I felt saddened and frustrated reading the comments of primary care physicians in a survey released by The Physicians' Foundation this past November. Once passionate about medicine and dedicated to their patients, they are now burnt out and despairing, overwhelmed by increasing paperwork, bureaucracy, and government regulations. Sixty percent of the respondents said they would not recommend medicine as a career to young people. In their column, “Primary Care CME: Make it Practical,” on page 16, Ann Lichti and Harold Magazine share suggestions for developing activities that can help physicians find more job satisfaction, despite the huge systemwide obstacles confronting them.

The doctors' reactions are similar to what I've been hearing from CME and medical meeting professionals. It's your passion for helping healthcare providers help their patients that motivates many of you, but like the doctors surveyed, you feel straitjacketed by ever-changing and confusing guidelines and rules. Unfortunately, the regulatory squeeze is only going to intensify on a state, national, and international level. Add in the economic downturn and it's no surprise that many of you are feeling demoralized.

How do you stay motivated and passionate about your jobs during these volatile times? One way is to become more strategic. You can't solve the nationwide healthcare crisis, but you can envision solutions to challenges within your organization or the profession. Perhaps you have ideas for developing CME activities that can boost physician morale, for example, or for designing meeting sponsorships that comply with the updated PhRMA Code on Interactions with Healthcare Professionals. Internet point-of-care and performance improvement activities are examples of newer approaches to CME that fit into physicians' hectic schedules and meet their need for self-directed learning. What's next — and how do we get there? We have to build environments where creative thinking can flourish.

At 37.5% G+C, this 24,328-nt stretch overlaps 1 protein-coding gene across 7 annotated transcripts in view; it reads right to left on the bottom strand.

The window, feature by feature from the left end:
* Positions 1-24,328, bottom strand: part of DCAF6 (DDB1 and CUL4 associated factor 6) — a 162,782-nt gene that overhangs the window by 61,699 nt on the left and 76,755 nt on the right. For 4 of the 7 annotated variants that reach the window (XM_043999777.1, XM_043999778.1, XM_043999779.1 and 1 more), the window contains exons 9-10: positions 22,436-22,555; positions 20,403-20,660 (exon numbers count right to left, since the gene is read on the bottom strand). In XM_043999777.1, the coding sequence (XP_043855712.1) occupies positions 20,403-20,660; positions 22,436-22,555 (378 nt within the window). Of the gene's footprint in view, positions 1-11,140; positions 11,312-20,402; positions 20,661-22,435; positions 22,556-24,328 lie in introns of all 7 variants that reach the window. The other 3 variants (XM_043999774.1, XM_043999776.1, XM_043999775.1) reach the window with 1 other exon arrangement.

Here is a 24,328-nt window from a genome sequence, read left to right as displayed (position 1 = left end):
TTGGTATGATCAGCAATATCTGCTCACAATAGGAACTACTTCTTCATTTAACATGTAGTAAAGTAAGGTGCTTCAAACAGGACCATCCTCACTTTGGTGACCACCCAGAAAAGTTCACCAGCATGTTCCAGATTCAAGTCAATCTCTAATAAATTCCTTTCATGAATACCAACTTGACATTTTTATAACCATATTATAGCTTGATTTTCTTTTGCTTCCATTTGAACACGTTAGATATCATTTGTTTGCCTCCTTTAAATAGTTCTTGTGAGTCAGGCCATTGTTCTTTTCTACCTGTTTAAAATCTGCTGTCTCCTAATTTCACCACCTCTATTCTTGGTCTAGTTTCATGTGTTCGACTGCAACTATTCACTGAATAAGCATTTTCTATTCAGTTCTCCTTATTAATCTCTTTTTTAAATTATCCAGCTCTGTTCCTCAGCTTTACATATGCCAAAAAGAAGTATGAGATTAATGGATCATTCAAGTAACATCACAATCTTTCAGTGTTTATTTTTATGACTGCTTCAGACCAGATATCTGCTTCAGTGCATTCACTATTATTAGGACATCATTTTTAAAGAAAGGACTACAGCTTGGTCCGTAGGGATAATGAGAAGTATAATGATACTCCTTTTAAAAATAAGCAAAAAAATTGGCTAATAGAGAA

In his book “A Whole New Mind,” business expert Daniel H. Pink says that in order for organizations to succeed in the future, they need to shift from a left-brain to a right-brain approach — valuing and empowering staff who are inventive, empathetic, and can combine seemingly unrelated ideas into something new.

Creativity requires time. In The New Age of Innovation, C. K. Prahalad and M. S. Krishnan say that if organizations want new ideas, they need to free employees to spend 20 percent of their time on “blue sky” projects. Sound impossible? Freeing up even some of your own and your staff's time to focus on big-picture solutions can not only re-energize you, it can help protect your job. During the West Coast Medical Device and Bio/Pharmaceutical Meeting Management Forum, participants from one company discussed how they outsourced their tactical responsibilities and concentrated on strategic issues — building a “brain trust” of internal meeting managers. This approach saved their jobs because they were able to implement new cost-reduction measures, demonstrating their value to upper management. While you can outsource the logistical aspects of meeting management, you can't outsource “the thinking part,” said Cindy D'Aoust, Maritz Travel Co., one of the conference facilitators. (See page 32.)

It's “the thinking part” that often gets sidelined by daily emergencies and multiplying tasks, especially during tough and scary periods — but it's precisely in times such as we are facing now that we need more than ever to take a risk and invest in creativity.